Walters Art Prize contenders 9 Aug 2012
As a small country, contemporary art from New Zealand sometimes isn’t entirely visible on the international stage. This doesn’t mean New Zealand artists aren’t making an impact, as this year’s contenders for the Walters Art Prize show.
The Walters Art Prize, named after Gordon Walters, aims to recognise four exhibitions by New Zealand artists that have taken place over the last two years. These are selected by four jurors, displayed at the Auckland Art Gallery for three months before being judged by an international art figure.
Established in 2002, the Prize has already become significant, and very representative of contemporary New Zealand art. Previous winners include et al., Francis Upritchard and Peter Robinson.
This year, none of the four exhibitions chosen took place in New Zealand. Instead, Simon Denny and Sriwhana Spong exhibited in Australia while Alicia Frankovich and Kate Newby’s shows took place in Germany.
Those in the UK may know Simon Denny from the ICA’s recent Remote Control in London, in which an installation by the artist featured prominently. Denny is originally from Auckland and has taken Berlin as his European base.
Denny’s installation is the most immediately amusing of those on show at the Auckland Art Gallery. It consists of a number of cardboard televisions, the screens displaying instructions on and examples of the employ of logic. The exhibition, which initially took place at Sydney’s Artspace, referenced Denny’s own university education in philosophy and created an inventory of Artspace’s audiovisual equipment, brought together in the frame of a fictional educational video.
Alicia Frankovich, from Tauranga, also lives and works in Berlin. The piece under consideration for the Walters Art Prize is a performance piece that took place at Habbel Am Ufer in Berlin. In Auckland, it appears as a video and a recreation of the unconventional space used for the performance, which Frankovich created in order to renegotiate relationships between audience and participants.
New Zealanders in Europe are often closer to Frankovich’s work than those living in NZ. In 2012, she has exhibited in Berlin, Paris, Antwerp and Oslo, along with Auckland and Wellington. A number of projects have taken place in the UK over the last few years.
Kate Newby’s Crawl Out Your Window was shown at Gesellschaft für Aktuelle Kunst in Bremen, Germany. Newby herself is based between Auckland, where she completed a Masters at Elam School of Fine Arts in 2007, and New York City.
Crawl Out Your Window appears as if another world has formed within the space of Auckland Art Gallery. The installation itself is simple, but encourages the visitor to notice details, such as colours and textures, and the ways in which these contribute to an overall sense of place.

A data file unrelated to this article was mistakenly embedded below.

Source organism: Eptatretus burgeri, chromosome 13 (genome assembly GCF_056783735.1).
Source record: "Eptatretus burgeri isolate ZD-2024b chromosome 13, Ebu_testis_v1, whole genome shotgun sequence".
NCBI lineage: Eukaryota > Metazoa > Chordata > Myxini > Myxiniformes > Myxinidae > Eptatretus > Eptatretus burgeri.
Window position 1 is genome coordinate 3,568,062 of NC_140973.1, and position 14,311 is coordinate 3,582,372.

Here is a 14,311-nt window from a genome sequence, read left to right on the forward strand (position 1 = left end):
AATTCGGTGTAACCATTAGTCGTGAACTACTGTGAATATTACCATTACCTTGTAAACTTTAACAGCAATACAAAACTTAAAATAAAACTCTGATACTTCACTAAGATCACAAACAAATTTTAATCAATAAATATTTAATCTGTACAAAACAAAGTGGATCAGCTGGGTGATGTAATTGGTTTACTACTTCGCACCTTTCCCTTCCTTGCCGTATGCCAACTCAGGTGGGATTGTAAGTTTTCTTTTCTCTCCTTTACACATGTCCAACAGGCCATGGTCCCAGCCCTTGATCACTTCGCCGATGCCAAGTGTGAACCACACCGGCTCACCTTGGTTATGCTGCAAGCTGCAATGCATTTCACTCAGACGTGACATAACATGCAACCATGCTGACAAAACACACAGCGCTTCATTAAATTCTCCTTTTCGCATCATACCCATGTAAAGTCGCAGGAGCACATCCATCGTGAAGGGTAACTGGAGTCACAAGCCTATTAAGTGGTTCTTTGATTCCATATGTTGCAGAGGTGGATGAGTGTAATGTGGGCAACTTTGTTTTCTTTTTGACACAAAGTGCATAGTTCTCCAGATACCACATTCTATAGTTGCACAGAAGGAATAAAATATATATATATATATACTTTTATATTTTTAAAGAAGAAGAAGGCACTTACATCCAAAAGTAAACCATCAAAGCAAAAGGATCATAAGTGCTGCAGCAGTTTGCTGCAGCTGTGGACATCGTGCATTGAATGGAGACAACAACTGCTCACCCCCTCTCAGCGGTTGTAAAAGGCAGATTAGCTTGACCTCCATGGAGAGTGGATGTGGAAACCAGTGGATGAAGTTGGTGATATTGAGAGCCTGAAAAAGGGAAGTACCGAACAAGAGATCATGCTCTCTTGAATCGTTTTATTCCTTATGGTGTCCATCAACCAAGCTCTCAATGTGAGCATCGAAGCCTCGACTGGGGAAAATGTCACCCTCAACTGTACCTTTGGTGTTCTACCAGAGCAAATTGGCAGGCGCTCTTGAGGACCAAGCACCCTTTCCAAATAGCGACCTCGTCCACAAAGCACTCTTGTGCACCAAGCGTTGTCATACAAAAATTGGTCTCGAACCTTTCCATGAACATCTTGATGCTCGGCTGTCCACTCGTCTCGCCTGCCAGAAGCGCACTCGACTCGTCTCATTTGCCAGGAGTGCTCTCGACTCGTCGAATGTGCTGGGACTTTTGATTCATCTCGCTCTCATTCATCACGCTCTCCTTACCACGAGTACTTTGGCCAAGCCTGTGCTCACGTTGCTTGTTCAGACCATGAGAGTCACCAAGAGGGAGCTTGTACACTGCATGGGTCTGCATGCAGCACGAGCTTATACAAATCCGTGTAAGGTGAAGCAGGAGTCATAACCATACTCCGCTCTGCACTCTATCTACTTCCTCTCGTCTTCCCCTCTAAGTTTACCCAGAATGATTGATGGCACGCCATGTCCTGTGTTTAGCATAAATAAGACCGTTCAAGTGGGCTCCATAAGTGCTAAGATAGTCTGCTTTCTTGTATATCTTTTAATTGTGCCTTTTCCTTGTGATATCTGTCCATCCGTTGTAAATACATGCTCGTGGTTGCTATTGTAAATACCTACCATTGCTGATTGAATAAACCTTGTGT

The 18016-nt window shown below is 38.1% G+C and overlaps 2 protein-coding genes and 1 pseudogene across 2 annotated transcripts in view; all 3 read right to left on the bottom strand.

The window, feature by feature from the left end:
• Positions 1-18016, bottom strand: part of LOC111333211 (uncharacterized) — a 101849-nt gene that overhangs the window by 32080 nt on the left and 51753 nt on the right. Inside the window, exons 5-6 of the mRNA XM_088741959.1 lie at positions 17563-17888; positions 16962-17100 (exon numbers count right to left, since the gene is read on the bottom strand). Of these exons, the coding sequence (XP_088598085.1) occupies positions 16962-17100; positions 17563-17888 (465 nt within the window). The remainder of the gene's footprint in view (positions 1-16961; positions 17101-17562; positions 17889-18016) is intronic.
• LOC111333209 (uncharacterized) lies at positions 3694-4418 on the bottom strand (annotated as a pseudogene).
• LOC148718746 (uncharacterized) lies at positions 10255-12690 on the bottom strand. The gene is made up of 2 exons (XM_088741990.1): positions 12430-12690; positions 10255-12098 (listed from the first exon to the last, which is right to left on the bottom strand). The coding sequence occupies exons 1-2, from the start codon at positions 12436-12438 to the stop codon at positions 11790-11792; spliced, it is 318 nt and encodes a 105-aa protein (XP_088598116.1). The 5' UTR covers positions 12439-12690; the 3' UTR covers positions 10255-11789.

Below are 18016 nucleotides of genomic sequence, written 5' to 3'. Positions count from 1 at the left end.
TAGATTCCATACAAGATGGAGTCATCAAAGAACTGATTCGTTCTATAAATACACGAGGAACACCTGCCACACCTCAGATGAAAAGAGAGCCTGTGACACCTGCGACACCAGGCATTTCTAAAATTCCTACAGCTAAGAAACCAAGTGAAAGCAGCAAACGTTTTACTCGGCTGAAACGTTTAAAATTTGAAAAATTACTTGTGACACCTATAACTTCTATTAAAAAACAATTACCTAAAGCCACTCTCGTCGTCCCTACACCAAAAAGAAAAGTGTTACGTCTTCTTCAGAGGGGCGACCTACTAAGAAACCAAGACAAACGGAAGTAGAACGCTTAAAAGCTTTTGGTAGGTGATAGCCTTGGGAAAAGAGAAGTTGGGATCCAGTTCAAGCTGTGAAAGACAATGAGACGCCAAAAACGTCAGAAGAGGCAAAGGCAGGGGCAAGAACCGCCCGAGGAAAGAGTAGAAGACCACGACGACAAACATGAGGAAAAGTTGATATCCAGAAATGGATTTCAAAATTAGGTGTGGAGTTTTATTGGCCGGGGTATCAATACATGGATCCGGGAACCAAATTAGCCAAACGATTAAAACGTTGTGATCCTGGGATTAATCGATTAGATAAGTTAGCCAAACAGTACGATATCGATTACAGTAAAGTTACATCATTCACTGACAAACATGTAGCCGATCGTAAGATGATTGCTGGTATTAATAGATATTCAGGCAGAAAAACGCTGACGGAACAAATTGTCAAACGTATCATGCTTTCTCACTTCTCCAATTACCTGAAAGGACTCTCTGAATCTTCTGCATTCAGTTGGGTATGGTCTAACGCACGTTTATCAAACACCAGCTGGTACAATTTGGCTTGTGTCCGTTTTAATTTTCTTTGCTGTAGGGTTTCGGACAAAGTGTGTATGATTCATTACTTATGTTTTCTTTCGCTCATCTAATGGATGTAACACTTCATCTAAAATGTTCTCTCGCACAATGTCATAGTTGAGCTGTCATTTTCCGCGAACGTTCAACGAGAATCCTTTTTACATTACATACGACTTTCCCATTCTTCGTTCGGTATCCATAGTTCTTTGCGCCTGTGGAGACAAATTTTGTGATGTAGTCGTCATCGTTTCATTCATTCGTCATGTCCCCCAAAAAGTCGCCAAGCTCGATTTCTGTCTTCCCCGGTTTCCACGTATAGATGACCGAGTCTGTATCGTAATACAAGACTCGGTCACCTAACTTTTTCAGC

Along with the 2010 Show in Bremen, Newby has shown in the 2008 Brussels Biennial and across Australia and New Zealand.
The fourth exhibition chosen is Sriwhana Spong’s Fanta Silver and Song, originally shown at Gertrude Contemporary in Melbourne in early 2011. Spong’s work often takes the form of enigmatic collage, which has a strong immediate appeal.
In Fanta Silver and Song, Spong has reimagined sections from a lost Diaghilev ballet, filmed and shown in the gallery alongside silk dyed in fanta, fragments from 1960s ballet books and a white, hoop-like sculpture at the centre of the room. The rooms appear as if the evidence from a modern archaeological site, surgically presented.
New Zealanders living in Europe have had opportunities to see Spong’s work at Paris’s Pompidou Centre in 2011 and at Art Basel and Dublin’s Project Art Space in 2010. She now lives and works in Auckland, where she grew up and studied at Elam.
All the exhibitions in contention for the Walters Art Prize this year are closely linked to the contexts for which they were created. The attempt to reframe such site-specific works at the Auckland Art Gallery isn’t always completely successful, as perhaps one might predict in dealing with works created for particular institutions.
Nonetheless, the display at the Gallery allows visitors in Auckland exposure to four prominent exhibitions of contemporary New Zealand art that took place overseas. With a little effort, visitors can imagine how the installations might have originally operated, and the change in site also allows audiences to evaluate the ways in which works change when recast for new spaces.
The winner of the Walter Art Prize will be announced on October 20th. This year, the local jurors are David Cross, Aaron Kriesler, Kate Montgomery and Gwynneth Porter and the international judge is Mami Kataoka, Chief Curator of Tokyo’s Mori Art Museum.
Anna Blair is a freelance writer and architectural historian studying hotels from the 1920s. She currently divides her time between Paris and East London. Further work can be found at her blog – Dispatches from Europe.
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